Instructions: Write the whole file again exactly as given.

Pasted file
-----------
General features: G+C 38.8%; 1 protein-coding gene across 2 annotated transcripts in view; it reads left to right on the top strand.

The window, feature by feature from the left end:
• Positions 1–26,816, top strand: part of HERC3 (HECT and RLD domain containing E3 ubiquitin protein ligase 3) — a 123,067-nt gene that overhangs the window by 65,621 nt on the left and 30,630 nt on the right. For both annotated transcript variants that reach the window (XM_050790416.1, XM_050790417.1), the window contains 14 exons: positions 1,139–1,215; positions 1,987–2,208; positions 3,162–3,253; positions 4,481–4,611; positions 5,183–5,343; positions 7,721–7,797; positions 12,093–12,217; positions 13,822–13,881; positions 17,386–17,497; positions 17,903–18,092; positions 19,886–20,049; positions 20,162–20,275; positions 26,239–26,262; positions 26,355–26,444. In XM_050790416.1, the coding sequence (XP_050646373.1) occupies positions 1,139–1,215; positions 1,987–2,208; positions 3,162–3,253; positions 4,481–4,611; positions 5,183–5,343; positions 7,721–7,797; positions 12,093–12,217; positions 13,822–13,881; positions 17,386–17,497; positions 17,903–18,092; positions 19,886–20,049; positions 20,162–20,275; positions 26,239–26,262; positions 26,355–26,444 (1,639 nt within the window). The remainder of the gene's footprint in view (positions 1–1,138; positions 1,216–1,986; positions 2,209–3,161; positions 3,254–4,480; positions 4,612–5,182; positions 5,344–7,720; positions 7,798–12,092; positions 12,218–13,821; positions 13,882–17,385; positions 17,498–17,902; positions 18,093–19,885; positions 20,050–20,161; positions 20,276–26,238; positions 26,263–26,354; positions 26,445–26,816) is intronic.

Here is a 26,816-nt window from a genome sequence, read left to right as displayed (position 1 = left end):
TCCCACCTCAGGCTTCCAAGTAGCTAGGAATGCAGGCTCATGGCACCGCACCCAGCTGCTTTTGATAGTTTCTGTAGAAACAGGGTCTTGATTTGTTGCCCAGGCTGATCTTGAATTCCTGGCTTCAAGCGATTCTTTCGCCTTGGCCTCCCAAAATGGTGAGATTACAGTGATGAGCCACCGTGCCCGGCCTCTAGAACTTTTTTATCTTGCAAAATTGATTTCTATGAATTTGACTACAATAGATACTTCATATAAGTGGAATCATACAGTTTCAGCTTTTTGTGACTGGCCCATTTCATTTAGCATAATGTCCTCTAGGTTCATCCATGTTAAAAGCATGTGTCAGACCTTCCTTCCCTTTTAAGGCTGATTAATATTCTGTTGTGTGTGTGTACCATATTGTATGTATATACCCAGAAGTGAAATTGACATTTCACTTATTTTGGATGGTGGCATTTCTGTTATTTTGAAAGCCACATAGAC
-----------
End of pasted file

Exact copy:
General features: G+C 38.8%; 1 protein-coding gene across 2 annotated transcripts in view; it reads left to right on the top strand.

The window, feature by feature from the left end:
• Positions 1–26,816, top strand: part of HERC3 (HECT and RLD domain containing E3 ubiquitin protein ligase 3) — a 123,067-nt gene that overhangs the window by 65,621 nt on the left and 30,630 nt on the right. For both annotated transcript variants that reach the window (XM_050790416.1, XM_050790417.1), the window contains 14 exons: positions 1,139–1,215; positions 1,987–2,208; positions 3,162–3,253; positions 4,481–4,611; positions 5,183–5,343; positions 7,721–7,797; positions 12,093–12,217; positions 13,822–13,881; positions 17,386–17,497; positions 17,903–18,092; positions 19,886–20,049; positions 20,162–20,275; positions 26,239–26,262; positions 26,355–26,444. In XM_050790416.1, the coding sequence (XP_050646373.1) occupies positions 1,139–1,215; positions 1,987–2,208; positions 3,162–3,253; positions 4,481–4,611; positions 5,183–5,343; positions 7,721–7,797; positions 12,093–12,217; positions 13,822–13,881; positions 17,386–17,497; positions 17,903–18,092; positions 19,886–20,049; positions 20,162–20,275; positions 26,239–26,262; positions 26,355–26,444 (1,639 nt within the window). The remainder of the gene's footprint in view (positions 1–1,138; positions 1,216–1,986; positions 2,209–3,161; positions 3,254–4,480; positions 4,612–5,182; positions 5,344–7,720; positions 7,798–12,092; positions 12,218–13,821; positions 13,882–17,385; positions 17,498–17,902; positions 18,093–19,885; positions 20,050–20,161; positions 20,276–26,238; positions 26,263–26,354; positions 26,445–26,816) is intronic.

Here is a 26,816-nt window from a genome sequence, read left to right as displayed (position 1 = left end):
TCCCACCTCAGGCTTCCAAGTAGCTAGGAATGCAGGCTCATGGCACCGCACCCAGCTGCTTTTGATAGTTTCTGTAGAAACAGGGTCTTGATTTGTTGCCCAGGCTGATCTTGAATTCCTGGCTTCAAGCGATTCTTTCGCCTTGGCCTCCCAAAATGGTGAGATTACAGTGATGAGCCACCGTGCCCGGCCTCTAGAACTTTTTTATCTTGCAAAATTGATTTCTATGAATTTGACTACAATAGATACTTCATATAAGTGGAATCATACAGTTTCAGCTTTTTGTGACTGGCCCATTTCATTTAGCATAATGTCCTCTAGGTTCATCCATGTTAAAAGCATGTGTCAGACCTTCCTTCCCTTTTAAGGCTGATTAATATTCTGTTGTGTGTGTGTACCATATTGTATGTATATACCCAGAAGTGAAATTGACATTTCACTTATTTTGGATGGTGGCATTTCTGTTATTTTGAAAGCCACATAGAC